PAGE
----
Satirical super PACs: Don’t try this at home
There’s a reason why television programs used to warn their viewers: “Don’t try this at home.” For every clever stunt, there’s inevitably someone who hasn’t thought it through, attempts it and injures themselves.
The same holds true in the world of campaign finance.
While following the money trail of Stephen Colbert’s super PAC, Americans for a Better Tomorrow, Tomorrow, we stumbled upon a lot of other super PACs were also advocating for a better tomorrow, tomorrow. We also noticed many of them have received inquiry and warning letters from the Federal Election Commission for additional information and/or noncompliance.
Here are the names of some of the PACs contacted by the FEC:
- Americans for a Better Tomorrow, Yesterday
- Milwaukeeans for a Better Tomorrow, Tomorrow
- Penn Staters for a Better Tomorrow, Tomorrow Inc.
- Utes for a Better Tomorrow, Tomorrow
- Rauhmel Fox is for a Better Tomorrow, Tomorrow
- My Cat Xavier for a Better Tomorrow, Tomorrow
- Americans for a Better Tomorrow, Period
- Americans for a Better Tomorrow, Today
- Americans for a Better Yesterday
- Americans for a Better Yesterday, Tomorrow
- San Diegans for a Better Tomorrow, Tomorrow
- Cats for a Better Tomorrow, Tomorrow
- Howard Stern Fans for a Baba Booey Tomorrow, Tomorrow
- Herschal and Moley for a Better Tomorrow, Tomorrow
- Bears for a Bearable Tomorrow
- We Just want Stephen Colbert to come to our College
- Raising Awareness of Dihydrogen-monoxide for a Better Tomorrow, Tomorrow
We’re just acting on a hunch here, but we suspect a lot of people who decided to get into the satirical super PAC business probably didn’t research FEC requirements.
After reading through some of the warning letters, here are some of the top things we think people probably didn’t know before setting up their satirical super PAC.
- You must open a separate bank account for the super PAC.
- You have to appoint a treasurer who will be held liable by the FEC for the super PAC.
- You cannot use a candidate’s name outright in your super PAC’s name. The way to get around that is to do something like the super PAC supporting Carly Fiorina, whose name CARLY for America reportedly stands for Conservative, Authentic, Responsible Leadership for You and for America.
- You must meet filing deadlines. Missing those deadlines can land you in hot water and potentially cost you money.
We were curious about how much time the FEC might be spending handling these types of satirical copy-PACs. So we requested information from the commission about how many warning letters they have sent out to super PACs since 2010.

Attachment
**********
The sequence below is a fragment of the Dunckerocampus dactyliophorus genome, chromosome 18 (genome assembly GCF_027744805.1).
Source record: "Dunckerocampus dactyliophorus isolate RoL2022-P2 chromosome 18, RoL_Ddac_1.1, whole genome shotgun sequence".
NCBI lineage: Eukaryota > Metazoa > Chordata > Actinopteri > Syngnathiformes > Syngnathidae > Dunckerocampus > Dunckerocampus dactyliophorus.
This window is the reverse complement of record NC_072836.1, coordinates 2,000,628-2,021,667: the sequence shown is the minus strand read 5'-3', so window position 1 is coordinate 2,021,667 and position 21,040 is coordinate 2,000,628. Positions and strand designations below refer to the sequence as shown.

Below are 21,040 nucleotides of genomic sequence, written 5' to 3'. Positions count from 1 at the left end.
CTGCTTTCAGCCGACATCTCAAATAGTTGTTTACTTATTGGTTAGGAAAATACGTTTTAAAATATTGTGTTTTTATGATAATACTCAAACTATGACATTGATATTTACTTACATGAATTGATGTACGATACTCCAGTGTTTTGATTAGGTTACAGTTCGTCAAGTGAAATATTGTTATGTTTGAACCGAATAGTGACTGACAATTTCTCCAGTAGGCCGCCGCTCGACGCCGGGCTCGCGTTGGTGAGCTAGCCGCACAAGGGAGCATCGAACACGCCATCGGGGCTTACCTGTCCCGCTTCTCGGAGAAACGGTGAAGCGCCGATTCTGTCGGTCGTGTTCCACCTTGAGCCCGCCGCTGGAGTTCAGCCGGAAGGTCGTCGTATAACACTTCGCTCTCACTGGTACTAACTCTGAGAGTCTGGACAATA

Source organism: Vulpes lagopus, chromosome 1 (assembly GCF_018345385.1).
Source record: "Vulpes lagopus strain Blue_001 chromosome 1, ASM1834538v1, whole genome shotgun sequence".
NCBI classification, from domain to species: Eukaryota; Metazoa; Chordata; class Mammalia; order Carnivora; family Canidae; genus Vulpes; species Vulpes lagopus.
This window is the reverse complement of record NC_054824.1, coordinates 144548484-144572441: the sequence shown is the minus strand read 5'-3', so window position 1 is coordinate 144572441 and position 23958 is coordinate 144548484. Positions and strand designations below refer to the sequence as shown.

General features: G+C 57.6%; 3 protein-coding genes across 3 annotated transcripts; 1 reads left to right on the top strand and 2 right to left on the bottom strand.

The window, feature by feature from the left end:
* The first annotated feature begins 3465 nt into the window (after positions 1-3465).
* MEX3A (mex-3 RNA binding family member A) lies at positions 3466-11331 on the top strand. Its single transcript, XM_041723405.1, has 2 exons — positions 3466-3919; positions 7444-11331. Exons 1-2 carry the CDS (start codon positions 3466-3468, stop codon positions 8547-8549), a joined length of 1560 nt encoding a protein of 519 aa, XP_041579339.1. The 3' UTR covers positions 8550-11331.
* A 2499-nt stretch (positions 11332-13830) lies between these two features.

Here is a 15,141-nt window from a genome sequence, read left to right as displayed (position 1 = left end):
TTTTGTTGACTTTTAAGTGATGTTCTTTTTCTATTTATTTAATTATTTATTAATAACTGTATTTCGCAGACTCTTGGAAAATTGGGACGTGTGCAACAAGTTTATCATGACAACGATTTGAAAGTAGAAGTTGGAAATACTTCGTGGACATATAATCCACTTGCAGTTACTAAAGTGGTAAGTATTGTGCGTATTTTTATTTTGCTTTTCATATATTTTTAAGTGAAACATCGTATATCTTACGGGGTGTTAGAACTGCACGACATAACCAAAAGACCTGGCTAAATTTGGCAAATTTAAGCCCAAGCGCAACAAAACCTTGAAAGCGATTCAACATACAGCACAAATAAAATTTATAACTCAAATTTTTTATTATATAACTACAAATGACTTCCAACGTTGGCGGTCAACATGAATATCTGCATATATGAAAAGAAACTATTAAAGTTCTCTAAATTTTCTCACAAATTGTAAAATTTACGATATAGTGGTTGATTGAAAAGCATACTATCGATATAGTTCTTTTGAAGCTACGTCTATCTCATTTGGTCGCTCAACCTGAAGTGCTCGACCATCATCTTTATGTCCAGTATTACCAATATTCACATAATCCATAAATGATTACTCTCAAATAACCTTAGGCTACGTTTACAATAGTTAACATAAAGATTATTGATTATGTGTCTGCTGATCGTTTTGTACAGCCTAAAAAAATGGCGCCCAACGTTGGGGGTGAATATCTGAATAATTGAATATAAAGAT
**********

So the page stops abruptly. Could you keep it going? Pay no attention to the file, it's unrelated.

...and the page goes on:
The FEC provided us two databases: One database documents all of the letters it has sent out asking for additional information about the super PAC, the other contains all of the organizations it has sent letters to for missed filing deadlines.
By our analysis, since 2010, the FEC’s database shows the agency sent out 2,818 letters to super PACs who had not filed their campaign finance reports on time.
To break that down by year, it sent:
- 274 letters so far in 2015
- 1,326 letters in 2014
- 185 letters in 2013
- 1,028 letters in 2012
- 4 letters in 2011
- 1 letter in 2010
By election cycle, those numbers are:
- 1,594 for the 2014 cycle
- 1,218 for the 2012 cycle
- 6 for the 2010 cycle
In that same time period, the agency sent out 838 Requests for Additional Information (RFAIs). According to the FEC’s website, the commission sends these out when “a Campaign Finance Analyst identifies an error, omission, need for clarification or possible prohibited activity.” The website goes on to state that this gives the committee the opportunity to correct and clarify the public record.
Here are how those breakdown by election cycle:
- 309 letters for the 2014 cycle
- 451 letters for the 2012 cycle
- 78 letters for the 2011 cycle
The increase in numbers is clearly not all from people trying to emulate Mr. Colbert, but they highlight the problem the FEC faces now discerning between satirical and real committees. The FEC can’t be the judge of people’s sense of humor. And the commission can’t track data on real versus fake super PACs, even when some super PAC names indicate a high probability of satire. Some of the ones that stood out to us included:
- Slam Dunks, Eagles and Fireworks PAC
- Talkin’ Smack PAC
- Raptors for Jesus
- Bringin’ Sexy PAC
- Zombies of Tomorrow
- Antisuper PAC
- PAC your bong
- Hall and Oates Fans for America (You know you just started singing this one).
So, before you start your own super PAC — satirical or otherwise — you should probably read the full guide from the FEC. You can also find advisory opinions about it here. Let’s also add in a little light reading about possible fines for not complying here — but you can do that while listening to this Hall and Oates song.
Or, you could go the route that Stephen Colbert did by hiring a team of attorneys to help him make his satirical point. But, as we mentioned in our previous post, that’s not cheap. It cost the PAC more than $90,000.
Tempted to create your own PAC now? We created this handy (and oh-so embeddable) widget that generates names for possible political groups! (If you find one that really sticks and run with it, just remember to comply with all FEC rules…) Results may vary: